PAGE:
- Books, Literature, and Writing
The 5 Darkest Graphic Novels Ever
Who Said Comic Books Were For Kids?
Who said that comic books were for kids? While there are plenty of lighthearted, childrens comic books out there, there are also plenty of graphic novels oreintated towards older generations. Some of these can be funny, some can be romantic, but here I've compiled a list of some of the darkest, grittiest and more thought provoking graphic novels.
Written by Alan Moore, "Watchmen" is set in an alternative world, where reality deviates from our history around the 1920s, when a few people start wearing costumes and become vigilantes, in order to combat rising crime levels. After numerous generations, these costumed crime fighters have been banned, and these "heroes" try to live normal lives.
The story starts with the murder of a shady character called "The Comedian", which soon raises suspicions of a plot to take out past costumed heroes. The beauty of this story is that the majority of the heroes have no superpowers, and they do not all have the unshakable morals of "Batman" or "Superman". This graphic novel questions everything, from authority, to ignorance as well as being a damn good story.
Frank Miller's "Sin City" is a graphic novel series that follows a number of different characters stories, that often intertwine with each other, all based within a west American setting, called Basin City. These stories are very dark and gritty, and manage to really bring out that black and white, noir style. Often climaxing in unmerciful endings, these tales contain enough substance abuse, prostitutes, violence and sin to disgust you as well as keep you wanting more.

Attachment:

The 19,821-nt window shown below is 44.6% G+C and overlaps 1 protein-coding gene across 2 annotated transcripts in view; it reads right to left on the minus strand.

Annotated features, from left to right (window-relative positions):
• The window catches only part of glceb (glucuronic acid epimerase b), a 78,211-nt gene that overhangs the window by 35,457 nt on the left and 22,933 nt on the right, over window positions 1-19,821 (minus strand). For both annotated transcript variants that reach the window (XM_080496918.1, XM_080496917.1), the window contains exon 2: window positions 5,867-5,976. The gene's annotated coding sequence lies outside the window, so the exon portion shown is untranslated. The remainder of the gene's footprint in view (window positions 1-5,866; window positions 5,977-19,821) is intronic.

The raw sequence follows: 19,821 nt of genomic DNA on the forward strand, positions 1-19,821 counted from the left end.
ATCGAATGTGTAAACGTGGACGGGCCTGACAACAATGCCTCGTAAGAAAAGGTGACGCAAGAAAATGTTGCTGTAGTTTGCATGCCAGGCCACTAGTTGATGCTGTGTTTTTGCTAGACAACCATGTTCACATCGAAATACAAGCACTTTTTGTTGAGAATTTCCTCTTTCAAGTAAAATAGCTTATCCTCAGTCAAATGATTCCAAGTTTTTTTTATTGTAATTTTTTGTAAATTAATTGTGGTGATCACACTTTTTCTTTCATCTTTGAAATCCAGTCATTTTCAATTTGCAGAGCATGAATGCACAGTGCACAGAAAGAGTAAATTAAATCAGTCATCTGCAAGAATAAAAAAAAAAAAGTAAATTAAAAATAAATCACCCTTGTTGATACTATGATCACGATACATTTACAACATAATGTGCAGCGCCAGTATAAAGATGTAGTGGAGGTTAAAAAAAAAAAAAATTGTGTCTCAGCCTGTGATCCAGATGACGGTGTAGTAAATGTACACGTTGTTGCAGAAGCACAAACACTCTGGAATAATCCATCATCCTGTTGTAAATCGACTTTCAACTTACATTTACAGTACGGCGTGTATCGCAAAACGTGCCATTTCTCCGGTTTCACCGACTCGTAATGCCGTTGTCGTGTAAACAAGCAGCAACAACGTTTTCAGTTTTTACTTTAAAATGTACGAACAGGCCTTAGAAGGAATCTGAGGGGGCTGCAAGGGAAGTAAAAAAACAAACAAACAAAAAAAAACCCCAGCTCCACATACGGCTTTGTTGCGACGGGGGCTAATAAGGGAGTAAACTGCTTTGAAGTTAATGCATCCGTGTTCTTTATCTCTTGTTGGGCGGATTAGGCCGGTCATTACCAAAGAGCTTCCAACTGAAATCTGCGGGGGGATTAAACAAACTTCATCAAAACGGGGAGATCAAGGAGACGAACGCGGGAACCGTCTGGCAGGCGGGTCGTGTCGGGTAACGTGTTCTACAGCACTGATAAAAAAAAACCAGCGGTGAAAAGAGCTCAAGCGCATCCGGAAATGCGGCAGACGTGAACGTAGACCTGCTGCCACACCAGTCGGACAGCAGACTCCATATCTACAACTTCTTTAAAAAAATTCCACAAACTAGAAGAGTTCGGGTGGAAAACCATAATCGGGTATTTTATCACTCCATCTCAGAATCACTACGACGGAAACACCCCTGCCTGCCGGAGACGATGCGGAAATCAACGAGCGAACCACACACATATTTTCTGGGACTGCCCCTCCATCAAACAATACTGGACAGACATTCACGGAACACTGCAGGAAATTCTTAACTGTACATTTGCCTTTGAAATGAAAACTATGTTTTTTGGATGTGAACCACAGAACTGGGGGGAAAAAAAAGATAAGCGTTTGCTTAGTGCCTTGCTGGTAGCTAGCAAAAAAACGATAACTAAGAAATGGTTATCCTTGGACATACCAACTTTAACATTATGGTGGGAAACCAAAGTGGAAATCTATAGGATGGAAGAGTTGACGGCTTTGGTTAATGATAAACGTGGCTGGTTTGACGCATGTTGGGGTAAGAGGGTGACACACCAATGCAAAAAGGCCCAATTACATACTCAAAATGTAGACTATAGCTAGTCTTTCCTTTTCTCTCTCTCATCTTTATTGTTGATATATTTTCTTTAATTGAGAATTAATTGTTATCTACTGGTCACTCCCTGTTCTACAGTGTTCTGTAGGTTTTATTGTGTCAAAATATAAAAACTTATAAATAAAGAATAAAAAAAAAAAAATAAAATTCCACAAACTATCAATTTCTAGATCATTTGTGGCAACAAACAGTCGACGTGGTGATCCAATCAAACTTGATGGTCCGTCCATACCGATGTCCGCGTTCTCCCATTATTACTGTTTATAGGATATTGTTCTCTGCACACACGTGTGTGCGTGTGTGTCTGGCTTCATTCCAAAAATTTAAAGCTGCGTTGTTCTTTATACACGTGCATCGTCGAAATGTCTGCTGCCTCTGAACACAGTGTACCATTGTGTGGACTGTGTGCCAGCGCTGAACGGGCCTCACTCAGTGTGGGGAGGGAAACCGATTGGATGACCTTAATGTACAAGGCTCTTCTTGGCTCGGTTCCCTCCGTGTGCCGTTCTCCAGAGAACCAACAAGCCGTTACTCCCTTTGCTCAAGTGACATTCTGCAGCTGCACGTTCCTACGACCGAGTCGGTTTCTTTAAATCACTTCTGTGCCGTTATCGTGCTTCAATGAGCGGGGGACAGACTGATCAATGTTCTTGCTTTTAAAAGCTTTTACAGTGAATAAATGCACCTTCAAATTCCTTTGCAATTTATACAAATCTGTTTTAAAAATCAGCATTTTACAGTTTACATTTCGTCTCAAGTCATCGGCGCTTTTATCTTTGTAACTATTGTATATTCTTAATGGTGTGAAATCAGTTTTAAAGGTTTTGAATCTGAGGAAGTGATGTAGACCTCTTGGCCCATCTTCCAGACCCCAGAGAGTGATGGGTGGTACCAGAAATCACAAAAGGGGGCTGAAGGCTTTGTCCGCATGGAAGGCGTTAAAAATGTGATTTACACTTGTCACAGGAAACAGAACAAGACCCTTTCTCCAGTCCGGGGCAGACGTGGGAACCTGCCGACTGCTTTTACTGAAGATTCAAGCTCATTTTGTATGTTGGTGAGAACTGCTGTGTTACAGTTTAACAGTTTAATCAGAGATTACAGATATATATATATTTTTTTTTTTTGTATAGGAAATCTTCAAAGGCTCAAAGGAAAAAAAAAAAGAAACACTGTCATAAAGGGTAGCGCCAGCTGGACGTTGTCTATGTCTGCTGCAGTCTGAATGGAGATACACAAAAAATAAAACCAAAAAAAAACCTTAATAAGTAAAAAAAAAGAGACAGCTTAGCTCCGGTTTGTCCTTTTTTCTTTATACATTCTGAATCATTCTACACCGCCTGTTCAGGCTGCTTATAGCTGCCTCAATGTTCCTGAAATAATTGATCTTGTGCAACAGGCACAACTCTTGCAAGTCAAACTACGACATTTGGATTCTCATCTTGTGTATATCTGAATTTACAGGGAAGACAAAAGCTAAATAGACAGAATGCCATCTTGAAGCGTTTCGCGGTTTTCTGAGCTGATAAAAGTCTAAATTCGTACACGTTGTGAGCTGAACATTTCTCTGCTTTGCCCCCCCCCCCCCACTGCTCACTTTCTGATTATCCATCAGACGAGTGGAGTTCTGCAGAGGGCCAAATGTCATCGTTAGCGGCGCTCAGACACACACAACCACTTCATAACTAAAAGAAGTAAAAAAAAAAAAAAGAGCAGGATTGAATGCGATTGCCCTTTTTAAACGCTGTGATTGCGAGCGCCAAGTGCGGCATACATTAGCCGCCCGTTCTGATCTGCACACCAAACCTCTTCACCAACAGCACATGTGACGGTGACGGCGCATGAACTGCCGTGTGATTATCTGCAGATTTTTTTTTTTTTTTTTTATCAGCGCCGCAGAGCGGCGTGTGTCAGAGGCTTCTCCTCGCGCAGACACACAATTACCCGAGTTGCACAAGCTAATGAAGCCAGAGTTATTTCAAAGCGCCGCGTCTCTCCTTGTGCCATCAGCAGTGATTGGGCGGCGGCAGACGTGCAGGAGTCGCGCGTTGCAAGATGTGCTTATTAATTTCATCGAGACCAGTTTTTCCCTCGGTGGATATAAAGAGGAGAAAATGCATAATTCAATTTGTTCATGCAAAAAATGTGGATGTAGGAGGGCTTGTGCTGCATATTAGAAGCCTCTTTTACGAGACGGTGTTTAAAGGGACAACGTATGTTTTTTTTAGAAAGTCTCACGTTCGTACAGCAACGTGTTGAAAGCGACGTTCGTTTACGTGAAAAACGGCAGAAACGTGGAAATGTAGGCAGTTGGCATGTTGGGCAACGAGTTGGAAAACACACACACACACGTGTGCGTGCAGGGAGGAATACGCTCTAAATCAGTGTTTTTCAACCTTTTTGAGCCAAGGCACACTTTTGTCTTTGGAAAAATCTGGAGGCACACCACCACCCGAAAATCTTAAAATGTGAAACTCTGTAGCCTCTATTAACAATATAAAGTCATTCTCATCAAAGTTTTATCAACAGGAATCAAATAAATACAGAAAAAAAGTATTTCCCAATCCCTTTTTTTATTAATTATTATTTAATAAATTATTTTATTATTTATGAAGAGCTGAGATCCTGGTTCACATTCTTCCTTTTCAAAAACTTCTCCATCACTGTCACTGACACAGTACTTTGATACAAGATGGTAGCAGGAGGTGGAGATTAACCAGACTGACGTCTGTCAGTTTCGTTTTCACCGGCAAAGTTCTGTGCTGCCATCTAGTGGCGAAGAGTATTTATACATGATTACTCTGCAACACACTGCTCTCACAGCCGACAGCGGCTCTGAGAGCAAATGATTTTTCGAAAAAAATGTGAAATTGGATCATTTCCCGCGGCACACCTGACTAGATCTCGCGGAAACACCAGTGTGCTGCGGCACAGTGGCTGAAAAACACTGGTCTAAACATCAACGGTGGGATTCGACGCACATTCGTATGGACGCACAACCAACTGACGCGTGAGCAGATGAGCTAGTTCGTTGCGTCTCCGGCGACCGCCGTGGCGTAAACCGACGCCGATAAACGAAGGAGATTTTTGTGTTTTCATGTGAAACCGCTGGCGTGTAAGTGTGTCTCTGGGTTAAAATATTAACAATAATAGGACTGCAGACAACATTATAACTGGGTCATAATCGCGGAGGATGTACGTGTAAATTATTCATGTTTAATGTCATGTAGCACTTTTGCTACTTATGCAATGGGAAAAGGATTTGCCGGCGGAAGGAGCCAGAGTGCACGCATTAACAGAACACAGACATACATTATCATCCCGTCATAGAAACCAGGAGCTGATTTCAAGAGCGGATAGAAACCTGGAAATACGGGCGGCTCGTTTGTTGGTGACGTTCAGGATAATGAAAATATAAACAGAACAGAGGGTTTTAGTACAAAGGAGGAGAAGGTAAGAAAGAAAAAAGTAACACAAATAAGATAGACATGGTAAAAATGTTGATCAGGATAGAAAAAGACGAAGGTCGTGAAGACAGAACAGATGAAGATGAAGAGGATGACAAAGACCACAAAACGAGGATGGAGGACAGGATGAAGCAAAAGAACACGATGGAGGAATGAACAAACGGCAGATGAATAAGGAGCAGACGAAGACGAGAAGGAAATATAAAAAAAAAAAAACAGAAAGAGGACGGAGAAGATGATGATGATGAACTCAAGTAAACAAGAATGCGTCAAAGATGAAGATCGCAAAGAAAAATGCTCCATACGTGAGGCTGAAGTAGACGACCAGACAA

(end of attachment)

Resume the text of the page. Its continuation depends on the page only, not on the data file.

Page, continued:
The Dark Night Returns
Another Frank Miller classic, this is a different Batman. Set in a decaying Gotham city, Bruce Wayne no longer fights crime after the demise of Robin, and now the metropolis is running riot with gangsters. But when Batman's old arch enemies start to make reappearance, he realises that he must return to the spotlight as well.
V for Vendetta
"V for Vendetta", by Alan Moore, is set in an isolated London, that is being run by a fascist leader, who keeps a strong grip on the English population, in a world that has been destroyed by a nuclear war. The hero in this story is "V", an anarchist terrorist, who's only aims are revenge, and to unite the people and smash the governing state. This story explores freedom, fear and also serves as a warning, as well as controversially starring a terrorist as the protagonist.
"Persepolis" is the autobiographical graphic novelisation of Marjane Satrapi. While this may not be a very "Dark" graphic novel, it is particularly chilling as it is a true story. It follows the life of Satrapi from a young age, as she grows up in Iran during times of revolution and war, up until she is a young woman.
It is beautifully illustrated, in a way that may be considered unusual for a graphic novel, but none the less works extremely well. When she is younger, the frames show much more vibrant and wild images that go hand and hand with
her young imagination, but then becomes less vibrant and playful, and much more serious as she gets older. This is a novel not to miss out on.